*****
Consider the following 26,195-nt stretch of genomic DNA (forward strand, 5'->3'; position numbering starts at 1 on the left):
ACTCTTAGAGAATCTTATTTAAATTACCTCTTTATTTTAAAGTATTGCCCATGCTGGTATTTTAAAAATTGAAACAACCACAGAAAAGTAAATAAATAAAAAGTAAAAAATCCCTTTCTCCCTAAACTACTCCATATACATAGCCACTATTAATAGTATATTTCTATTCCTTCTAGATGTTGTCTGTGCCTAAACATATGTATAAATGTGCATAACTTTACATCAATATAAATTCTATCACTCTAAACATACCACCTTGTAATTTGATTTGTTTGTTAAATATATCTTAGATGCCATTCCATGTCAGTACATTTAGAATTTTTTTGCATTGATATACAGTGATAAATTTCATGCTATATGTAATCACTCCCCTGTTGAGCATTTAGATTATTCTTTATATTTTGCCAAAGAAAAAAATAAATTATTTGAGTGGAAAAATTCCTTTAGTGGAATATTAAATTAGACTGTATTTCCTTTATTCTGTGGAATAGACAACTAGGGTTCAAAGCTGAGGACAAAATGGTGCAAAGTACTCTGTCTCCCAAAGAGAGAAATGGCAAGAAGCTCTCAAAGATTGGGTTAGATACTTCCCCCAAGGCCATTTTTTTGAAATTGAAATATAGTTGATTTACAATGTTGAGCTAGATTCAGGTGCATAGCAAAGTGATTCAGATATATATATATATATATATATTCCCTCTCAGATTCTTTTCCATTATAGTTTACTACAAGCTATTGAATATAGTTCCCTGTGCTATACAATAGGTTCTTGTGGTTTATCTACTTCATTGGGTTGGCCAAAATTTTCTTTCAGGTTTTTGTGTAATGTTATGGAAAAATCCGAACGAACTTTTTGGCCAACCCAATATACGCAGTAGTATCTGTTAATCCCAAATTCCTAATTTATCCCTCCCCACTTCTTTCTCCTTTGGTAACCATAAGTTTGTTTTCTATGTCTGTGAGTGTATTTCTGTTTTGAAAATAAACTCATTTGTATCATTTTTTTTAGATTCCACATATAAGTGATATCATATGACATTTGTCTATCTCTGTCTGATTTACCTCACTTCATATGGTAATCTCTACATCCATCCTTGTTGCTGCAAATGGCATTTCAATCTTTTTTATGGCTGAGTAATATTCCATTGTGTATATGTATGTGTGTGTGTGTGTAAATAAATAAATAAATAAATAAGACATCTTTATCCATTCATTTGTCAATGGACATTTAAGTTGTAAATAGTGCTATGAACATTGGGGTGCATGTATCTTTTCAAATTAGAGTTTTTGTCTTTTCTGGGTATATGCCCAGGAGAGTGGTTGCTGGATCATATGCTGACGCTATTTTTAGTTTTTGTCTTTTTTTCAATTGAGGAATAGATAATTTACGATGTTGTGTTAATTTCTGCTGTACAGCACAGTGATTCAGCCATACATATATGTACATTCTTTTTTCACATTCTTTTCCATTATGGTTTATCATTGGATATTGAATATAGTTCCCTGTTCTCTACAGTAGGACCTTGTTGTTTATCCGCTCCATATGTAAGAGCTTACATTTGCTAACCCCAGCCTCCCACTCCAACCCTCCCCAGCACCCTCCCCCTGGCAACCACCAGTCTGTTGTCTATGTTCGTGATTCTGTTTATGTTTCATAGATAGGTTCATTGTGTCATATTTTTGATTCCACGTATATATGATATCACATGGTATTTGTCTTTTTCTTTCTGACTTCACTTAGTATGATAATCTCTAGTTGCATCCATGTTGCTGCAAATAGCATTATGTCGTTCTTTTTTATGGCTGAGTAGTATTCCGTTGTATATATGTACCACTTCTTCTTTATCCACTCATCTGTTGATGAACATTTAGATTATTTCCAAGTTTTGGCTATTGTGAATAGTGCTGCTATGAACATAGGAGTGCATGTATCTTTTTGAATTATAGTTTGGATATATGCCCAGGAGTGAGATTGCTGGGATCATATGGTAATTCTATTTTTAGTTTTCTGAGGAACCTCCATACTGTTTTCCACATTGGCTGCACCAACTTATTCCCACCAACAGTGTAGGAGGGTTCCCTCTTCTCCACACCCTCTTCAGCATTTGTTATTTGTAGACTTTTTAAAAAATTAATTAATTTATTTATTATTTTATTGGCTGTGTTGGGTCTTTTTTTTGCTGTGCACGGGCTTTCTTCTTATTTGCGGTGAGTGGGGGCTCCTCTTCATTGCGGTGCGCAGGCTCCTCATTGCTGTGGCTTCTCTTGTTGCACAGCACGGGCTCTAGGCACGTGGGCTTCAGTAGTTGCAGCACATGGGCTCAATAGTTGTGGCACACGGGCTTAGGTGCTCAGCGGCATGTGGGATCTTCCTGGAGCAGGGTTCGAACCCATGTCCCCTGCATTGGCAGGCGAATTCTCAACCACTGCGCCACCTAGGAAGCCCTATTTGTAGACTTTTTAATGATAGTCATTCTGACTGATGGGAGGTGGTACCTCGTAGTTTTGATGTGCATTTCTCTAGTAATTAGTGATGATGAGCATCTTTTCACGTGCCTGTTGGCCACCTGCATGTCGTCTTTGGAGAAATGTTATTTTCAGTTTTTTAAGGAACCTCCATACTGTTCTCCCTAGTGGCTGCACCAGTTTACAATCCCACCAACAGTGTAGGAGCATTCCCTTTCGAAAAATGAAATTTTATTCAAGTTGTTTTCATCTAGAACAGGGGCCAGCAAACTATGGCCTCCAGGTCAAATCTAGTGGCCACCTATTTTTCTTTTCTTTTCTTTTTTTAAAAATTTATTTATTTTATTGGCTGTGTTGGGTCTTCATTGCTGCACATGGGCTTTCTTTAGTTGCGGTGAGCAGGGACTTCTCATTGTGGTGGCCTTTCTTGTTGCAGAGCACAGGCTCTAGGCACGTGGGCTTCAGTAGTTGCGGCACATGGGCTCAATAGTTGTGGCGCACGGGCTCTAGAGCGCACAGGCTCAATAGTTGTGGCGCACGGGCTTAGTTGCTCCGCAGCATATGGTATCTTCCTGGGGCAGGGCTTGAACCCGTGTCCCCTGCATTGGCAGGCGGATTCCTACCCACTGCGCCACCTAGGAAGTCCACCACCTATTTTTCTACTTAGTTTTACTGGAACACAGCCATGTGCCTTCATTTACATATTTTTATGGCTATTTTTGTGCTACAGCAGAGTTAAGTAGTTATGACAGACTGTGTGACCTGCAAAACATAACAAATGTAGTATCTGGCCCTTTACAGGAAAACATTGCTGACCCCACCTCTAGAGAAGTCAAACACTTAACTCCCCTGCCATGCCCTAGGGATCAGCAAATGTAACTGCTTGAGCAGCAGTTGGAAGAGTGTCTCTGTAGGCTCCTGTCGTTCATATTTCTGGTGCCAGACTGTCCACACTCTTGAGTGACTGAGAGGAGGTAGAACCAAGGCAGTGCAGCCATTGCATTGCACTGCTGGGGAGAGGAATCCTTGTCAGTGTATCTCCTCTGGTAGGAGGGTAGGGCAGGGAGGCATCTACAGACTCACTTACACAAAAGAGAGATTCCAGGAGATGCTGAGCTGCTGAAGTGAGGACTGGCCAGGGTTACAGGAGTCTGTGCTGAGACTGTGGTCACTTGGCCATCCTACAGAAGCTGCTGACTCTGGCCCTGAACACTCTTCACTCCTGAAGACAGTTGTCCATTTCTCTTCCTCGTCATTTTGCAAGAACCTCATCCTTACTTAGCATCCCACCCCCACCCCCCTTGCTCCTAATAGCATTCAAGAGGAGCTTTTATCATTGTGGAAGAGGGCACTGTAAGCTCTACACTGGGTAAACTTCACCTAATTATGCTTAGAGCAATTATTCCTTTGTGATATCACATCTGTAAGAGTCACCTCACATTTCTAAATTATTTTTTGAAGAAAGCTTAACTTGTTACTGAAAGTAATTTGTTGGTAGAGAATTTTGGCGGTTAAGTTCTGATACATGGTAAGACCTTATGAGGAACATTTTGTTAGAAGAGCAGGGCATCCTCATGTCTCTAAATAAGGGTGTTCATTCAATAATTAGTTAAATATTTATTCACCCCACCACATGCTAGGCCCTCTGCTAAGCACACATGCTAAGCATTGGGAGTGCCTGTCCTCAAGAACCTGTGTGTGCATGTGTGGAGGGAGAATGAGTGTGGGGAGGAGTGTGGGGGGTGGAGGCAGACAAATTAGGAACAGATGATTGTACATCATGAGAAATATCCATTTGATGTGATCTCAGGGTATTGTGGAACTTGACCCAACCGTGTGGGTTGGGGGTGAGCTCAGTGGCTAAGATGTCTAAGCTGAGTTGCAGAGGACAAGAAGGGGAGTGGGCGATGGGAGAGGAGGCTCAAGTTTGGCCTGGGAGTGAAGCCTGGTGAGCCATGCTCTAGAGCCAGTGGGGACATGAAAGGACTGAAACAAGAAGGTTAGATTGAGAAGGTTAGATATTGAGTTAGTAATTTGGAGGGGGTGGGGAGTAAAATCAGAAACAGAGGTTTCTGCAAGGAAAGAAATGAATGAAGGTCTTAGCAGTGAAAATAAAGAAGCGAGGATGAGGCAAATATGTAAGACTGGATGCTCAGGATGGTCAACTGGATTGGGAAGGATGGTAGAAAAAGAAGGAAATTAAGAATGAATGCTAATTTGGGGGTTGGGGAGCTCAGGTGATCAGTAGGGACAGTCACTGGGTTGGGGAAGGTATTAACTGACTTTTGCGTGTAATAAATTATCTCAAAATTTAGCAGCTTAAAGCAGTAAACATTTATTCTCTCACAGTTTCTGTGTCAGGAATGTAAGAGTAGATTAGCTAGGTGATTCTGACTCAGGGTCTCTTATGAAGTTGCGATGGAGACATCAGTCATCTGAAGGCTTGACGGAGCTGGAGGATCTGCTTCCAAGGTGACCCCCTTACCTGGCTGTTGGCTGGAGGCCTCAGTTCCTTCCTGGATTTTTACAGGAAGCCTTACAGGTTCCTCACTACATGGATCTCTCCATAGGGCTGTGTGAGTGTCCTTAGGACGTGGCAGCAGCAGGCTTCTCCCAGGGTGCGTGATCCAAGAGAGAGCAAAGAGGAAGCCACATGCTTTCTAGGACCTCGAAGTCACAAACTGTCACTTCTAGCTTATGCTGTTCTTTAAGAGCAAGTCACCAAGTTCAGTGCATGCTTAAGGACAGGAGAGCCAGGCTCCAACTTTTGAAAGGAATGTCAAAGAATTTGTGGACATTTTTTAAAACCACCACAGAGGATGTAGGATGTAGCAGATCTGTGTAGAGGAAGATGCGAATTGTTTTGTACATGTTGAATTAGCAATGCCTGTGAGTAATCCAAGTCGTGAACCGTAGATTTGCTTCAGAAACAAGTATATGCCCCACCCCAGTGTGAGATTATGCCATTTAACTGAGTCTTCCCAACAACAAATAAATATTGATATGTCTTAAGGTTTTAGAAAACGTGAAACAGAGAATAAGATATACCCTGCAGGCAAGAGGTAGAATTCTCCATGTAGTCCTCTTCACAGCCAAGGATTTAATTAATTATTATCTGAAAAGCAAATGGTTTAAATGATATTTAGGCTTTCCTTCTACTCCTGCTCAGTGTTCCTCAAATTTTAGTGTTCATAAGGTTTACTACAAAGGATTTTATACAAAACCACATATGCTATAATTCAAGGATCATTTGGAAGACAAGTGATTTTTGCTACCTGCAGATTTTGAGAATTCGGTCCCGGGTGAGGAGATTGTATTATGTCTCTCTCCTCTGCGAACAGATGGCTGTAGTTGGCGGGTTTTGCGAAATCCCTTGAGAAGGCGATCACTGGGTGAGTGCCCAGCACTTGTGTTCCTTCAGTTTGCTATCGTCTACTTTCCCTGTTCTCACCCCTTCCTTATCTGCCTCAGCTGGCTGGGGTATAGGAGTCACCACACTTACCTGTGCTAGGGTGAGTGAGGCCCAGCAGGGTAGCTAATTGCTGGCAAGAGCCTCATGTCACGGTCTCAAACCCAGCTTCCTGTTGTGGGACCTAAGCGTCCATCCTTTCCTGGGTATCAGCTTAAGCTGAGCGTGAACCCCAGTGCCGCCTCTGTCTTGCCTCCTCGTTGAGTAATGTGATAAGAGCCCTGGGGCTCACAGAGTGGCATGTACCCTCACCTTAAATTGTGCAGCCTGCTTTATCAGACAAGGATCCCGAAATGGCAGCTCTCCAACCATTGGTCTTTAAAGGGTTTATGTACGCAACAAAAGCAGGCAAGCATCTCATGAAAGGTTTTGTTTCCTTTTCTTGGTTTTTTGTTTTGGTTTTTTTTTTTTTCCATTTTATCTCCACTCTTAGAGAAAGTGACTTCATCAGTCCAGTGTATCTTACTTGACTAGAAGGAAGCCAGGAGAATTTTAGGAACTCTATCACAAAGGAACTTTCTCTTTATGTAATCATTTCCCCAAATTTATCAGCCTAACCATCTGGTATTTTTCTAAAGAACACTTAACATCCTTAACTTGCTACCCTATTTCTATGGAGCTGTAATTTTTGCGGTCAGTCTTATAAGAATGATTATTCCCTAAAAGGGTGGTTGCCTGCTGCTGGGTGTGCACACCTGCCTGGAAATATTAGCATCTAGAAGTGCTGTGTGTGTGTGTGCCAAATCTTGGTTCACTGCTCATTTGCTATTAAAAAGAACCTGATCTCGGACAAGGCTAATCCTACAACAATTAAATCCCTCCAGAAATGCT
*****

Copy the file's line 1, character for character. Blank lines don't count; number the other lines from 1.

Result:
Consider the following 26,195-nt stretch of genomic DNA (forward strand, 5'->3'; position numbering starts at 1 on the left):